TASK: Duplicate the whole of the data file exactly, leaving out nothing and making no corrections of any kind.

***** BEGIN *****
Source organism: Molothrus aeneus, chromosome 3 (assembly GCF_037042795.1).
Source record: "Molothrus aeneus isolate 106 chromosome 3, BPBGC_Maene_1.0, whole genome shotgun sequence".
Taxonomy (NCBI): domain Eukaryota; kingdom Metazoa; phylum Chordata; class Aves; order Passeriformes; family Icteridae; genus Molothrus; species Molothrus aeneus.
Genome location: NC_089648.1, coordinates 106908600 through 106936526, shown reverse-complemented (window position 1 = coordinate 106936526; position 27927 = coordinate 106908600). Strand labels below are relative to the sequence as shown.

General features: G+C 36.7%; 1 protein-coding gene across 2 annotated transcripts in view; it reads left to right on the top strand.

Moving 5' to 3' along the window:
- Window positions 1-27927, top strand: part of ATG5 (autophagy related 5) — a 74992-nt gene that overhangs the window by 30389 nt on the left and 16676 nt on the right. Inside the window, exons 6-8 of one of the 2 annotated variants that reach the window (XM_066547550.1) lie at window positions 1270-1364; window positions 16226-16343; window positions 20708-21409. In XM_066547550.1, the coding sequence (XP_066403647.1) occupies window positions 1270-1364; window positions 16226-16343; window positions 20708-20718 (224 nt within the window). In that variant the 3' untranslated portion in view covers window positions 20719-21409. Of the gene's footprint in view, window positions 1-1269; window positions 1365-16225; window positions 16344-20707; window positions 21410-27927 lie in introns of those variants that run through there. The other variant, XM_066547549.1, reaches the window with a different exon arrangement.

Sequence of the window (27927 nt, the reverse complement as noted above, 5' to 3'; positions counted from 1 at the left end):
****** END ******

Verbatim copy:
Source organism: Molothrus aeneus, chromosome 3 (assembly GCF_037042795.1).
Source record: "Molothrus aeneus isolate 106 chromosome 3, BPBGC_Maene_1.0, whole genome shotgun sequence".
Taxonomy (NCBI): domain Eukaryota; kingdom Metazoa; phylum Chordata; class Aves; order Passeriformes; family Icteridae; genus Molothrus; species Molothrus aeneus.
Genome location: NC_089648.1, coordinates 106908600 through 106936526, shown reverse-complemented (window position 1 = coordinate 106936526; position 27927 = coordinate 106908600). Strand labels below are relative to the sequence as shown.

General features: G+C 36.7%; 1 protein-coding gene across 2 annotated transcripts in view; it reads left to right on the top strand.

Moving 5' to 3' along the window:
- Window positions 1-27927, top strand: part of ATG5 (autophagy related 5) — a 74992-nt gene that overhangs the window by 30389 nt on the left and 16676 nt on the right. Inside the window, exons 6-8 of one of the 2 annotated variants that reach the window (XM_066547550.1) lie at window positions 1270-1364; window positions 16226-16343; window positions 20708-21409. In XM_066547550.1, the coding sequence (XP_066403647.1) occupies window positions 1270-1364; window positions 16226-16343; window positions 20708-20718 (224 nt within the window). In that variant the 3' untranslated portion in view covers window positions 20719-21409. Of the gene's footprint in view, window positions 1-1269; window positions 1365-16225; window positions 16344-20707; window positions 21410-27927 lie in introns of those variants that run through there. The other variant, XM_066547549.1, reaches the window with a different exon arrangement.

Sequence of the window (27927 nt, the reverse complement as noted above, 5' to 3'; positions counted from 1 at the left end):